All those days below zero have created an thickened ice on Minnesota lakes and waterways that is turning into a boon for anglers but a problem for wildlife and Great Lakes shipping.
Detroit Lakes Online called the ice on lakes in that region "excellent." The story said that travel on the ice is good for ice fishing, but reminded winter anglers heading out in the warmer temperatures to be sure to take proper gear to the fish house, adding that the extreme cold can leave engines sluggish. "Four-wheel drives won’t engage and you can get stuck, propane tanks and regulators freeze up," the story warned.
Writing in the Pioneer Press, outdoors editor Dave Orrick shared his successful ice fishing trip on Upper Red Lake, where he estimated 1,000 ice houses were sheltering anglers. The eastern portion that is open to nontribal members. The draw: what Orrick termed "enormous schools" of walleye. He added that "...the fish are healthy: yellow and thick. It's easy to find eaters."
But the same weather that is contributing to successful outings for anglers is stressing some wildlife. Another Detroit Lakes Online story found that some species of wildlife could have difficulty finding food because freezing rain encased their food source in ice. Cory Netland, Department of Natural Resources wildlife supervisor said pheasants could find it challenging to peck through the icy snow. He said opossums are stressed because they have little fur, and the already low muskrat population may suffer when low water levels in wetlands freeze solid. But because the snow isn’t deep, he said deer should be able to successfully forage for food.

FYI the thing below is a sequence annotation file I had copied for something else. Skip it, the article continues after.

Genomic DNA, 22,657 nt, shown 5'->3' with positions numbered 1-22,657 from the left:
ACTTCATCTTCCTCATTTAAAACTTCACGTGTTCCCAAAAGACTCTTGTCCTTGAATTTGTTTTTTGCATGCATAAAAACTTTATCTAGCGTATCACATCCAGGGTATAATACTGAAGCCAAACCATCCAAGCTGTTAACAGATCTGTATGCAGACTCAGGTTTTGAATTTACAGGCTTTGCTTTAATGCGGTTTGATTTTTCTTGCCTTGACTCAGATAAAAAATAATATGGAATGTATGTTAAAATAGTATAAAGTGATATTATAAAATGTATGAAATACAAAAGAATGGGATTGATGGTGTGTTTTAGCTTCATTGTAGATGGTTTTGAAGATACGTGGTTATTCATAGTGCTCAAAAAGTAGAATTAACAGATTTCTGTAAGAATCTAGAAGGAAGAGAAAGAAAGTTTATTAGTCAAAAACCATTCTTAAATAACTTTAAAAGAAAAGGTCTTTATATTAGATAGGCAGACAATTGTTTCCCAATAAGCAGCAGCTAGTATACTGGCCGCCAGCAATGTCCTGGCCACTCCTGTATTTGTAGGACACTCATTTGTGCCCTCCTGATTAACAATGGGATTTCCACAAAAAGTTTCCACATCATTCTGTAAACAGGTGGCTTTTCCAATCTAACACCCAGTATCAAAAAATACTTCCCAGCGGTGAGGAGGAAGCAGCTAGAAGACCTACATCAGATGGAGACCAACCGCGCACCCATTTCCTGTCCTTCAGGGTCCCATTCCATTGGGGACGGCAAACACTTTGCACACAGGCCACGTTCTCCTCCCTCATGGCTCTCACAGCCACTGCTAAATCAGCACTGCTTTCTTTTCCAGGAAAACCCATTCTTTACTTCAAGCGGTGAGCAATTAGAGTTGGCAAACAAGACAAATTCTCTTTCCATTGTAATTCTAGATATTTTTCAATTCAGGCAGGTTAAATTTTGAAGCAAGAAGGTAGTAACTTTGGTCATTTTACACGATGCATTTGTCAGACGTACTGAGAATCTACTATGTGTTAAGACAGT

Meanwhile, Wisconsin Public Radio reported this winter is shaping into a troublesome one for ice in the Great Lakes. The National Weather Service says this is the second-fastest and thickest ice-up in 35 years.
As a result, the Coast Guard said that ice has halted ship traffic for several hours each day for vessels going to and from ports. A spokesman said that a trip from Duluth to Gary that normally would take three days now takes six to seven, adding that many ships on the Great Lakes are tying up early for the winter.